Although the lungs and chest wall both have elastic properties that can be discussed separately, in fact the two structures are connected and their functions are interdependent. As explained above a pneumothorax causes the chest wall to spring out and the lungs to collapse. Normally the forces that tend to collapse the lungs oppose the forces that tend to cause the chest wall to spring out. The balance of these forces determines the resting lung volume. The relationship between the elastic recoil of the chest wall and the elastic recoil of the lung at various lung volumes can be appreciated by discussing a relaxation-pressure volume curve. In order to construct a relaxation pressure-volume curve, the subject inspires or expires from a spirometer and then relaxes her chest. Lung volume is measured with the spirometer. Intrapleural pressure is estimated with an esophageal balloon. Alveolar pressure is estimated by measuring pressure at the mouth during conditions of no flow. Therefore, changes in transpulmonary (PA-PPL), trans chest wall (PPL-PB) and trans system (PA-PB) pressures can be calculated. The change in volume of both the lungs and chest wall can be assumed to be approximately the same because the lung and chest wall are coupled together by the cohesive forces of the fluid in the pleural space. Remember, compliance is a property of a passive organ (no muscle contraction should be occurring). It is useful to consider the interactions of the lung and chest wall at a few selected lung volumes. At FRC, the forces tending to collapse the lungs are equal but opposite to the forces tending to expand the chest wall. This is the equilibrium volume of the lung. At FRC, Prs = 0 because PA = PB = 0. At TLC, the lungs and chest wall are both tending to recoil to smaller volumes. See Figure 3.7 At residual volume, the chest wall is tending to pull outward. This outward pull is balanced by large negative transchestwall pressures. The lungs are still tending to collapse, although they are only slightly stretched. This tendency to collapse is balanced by a positive transpulmonary pressure.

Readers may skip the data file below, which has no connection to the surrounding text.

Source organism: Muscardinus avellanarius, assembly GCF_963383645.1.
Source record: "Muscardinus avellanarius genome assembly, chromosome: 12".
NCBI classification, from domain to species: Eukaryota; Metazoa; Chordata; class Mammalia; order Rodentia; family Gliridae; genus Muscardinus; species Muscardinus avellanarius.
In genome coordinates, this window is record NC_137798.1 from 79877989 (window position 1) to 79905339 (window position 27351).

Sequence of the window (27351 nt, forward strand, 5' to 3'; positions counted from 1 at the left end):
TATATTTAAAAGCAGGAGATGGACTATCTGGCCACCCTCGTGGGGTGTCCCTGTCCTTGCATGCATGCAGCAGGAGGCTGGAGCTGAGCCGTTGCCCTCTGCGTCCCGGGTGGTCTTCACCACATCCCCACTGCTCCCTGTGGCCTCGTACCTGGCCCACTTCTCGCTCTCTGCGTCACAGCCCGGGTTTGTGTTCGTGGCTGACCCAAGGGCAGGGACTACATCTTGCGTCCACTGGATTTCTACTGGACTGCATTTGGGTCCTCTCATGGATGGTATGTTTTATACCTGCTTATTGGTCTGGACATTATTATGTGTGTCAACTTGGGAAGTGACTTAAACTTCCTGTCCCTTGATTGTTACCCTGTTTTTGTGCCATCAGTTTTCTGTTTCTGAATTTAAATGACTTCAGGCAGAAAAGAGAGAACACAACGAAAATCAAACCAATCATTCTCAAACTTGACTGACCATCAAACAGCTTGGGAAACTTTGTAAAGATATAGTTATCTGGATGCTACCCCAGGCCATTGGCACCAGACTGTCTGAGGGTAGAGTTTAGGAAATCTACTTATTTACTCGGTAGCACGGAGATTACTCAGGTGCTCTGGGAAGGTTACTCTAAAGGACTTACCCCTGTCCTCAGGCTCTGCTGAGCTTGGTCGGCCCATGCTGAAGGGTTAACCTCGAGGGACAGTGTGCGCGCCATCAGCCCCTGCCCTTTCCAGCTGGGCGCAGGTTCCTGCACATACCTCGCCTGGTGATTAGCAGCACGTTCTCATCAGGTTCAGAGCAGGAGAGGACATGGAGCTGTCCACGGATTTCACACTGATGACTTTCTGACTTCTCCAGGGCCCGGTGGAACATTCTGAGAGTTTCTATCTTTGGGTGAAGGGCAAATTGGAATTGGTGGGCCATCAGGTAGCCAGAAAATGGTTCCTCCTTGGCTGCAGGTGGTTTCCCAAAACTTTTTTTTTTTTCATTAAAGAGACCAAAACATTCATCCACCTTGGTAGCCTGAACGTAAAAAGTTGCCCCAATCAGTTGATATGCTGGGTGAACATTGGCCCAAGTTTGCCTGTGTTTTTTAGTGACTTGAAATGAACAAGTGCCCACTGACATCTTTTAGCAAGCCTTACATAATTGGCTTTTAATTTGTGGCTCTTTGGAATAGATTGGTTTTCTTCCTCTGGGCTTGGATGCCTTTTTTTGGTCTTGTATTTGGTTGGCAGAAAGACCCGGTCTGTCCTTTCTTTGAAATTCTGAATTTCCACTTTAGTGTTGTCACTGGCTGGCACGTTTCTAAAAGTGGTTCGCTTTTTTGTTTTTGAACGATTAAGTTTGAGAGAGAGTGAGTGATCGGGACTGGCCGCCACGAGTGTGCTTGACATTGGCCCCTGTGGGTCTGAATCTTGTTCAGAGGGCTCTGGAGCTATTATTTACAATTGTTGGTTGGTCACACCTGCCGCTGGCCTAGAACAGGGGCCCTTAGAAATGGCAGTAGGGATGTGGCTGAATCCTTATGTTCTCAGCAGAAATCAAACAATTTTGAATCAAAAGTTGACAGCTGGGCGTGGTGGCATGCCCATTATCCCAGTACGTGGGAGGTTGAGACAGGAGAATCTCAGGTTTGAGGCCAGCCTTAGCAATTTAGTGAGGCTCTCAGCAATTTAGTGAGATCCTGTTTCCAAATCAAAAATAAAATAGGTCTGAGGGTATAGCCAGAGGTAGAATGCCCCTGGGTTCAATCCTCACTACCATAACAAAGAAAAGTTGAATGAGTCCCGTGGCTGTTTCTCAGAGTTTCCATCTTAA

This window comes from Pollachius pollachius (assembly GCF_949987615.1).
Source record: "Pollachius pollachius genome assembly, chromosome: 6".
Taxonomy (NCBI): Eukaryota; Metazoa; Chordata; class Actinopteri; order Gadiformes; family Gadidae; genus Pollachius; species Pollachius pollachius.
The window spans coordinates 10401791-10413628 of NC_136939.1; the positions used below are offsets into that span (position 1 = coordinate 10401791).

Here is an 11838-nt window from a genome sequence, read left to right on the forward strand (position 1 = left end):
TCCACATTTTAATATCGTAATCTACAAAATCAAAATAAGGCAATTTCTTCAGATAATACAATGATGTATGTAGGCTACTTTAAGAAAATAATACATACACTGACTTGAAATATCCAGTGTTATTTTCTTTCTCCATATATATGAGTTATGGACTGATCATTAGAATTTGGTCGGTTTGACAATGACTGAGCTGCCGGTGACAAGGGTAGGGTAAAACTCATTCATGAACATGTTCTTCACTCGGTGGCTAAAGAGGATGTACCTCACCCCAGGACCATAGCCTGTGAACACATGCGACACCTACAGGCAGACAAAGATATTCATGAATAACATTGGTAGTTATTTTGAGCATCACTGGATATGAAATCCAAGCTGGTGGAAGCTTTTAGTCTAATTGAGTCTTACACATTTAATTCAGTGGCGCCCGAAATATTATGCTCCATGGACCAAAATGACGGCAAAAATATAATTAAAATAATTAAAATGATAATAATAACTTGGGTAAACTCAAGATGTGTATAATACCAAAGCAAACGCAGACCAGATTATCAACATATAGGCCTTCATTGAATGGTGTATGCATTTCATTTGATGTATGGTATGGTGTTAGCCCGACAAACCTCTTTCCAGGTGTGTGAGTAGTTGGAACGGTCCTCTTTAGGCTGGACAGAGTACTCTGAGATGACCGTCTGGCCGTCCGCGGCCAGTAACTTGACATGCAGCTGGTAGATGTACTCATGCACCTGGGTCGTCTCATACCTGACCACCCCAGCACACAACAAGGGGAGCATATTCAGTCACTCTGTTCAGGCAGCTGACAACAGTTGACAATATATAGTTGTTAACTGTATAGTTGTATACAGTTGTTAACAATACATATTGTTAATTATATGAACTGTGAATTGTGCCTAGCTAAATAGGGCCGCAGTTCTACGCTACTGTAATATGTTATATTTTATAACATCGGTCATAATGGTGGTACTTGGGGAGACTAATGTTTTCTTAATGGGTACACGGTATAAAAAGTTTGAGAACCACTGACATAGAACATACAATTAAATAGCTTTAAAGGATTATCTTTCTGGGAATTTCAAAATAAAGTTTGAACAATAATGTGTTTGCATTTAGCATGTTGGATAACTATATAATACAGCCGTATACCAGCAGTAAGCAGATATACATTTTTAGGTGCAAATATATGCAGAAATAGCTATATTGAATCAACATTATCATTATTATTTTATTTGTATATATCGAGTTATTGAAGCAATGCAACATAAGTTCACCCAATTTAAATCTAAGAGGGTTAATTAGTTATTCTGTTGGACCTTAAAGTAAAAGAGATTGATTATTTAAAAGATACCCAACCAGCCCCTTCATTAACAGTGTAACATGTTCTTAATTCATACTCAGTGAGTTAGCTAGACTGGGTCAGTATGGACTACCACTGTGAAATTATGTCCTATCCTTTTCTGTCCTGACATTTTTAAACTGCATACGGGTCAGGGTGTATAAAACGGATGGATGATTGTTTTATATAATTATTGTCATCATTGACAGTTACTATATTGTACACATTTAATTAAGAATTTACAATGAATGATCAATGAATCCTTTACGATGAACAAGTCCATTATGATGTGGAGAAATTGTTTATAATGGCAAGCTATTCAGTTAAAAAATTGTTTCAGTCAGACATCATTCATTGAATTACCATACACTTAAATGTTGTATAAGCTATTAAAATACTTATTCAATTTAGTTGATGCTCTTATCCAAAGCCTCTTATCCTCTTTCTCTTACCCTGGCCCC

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Figure. 3.6: Deflation Pressure Curves of the Normal and Diseased Lung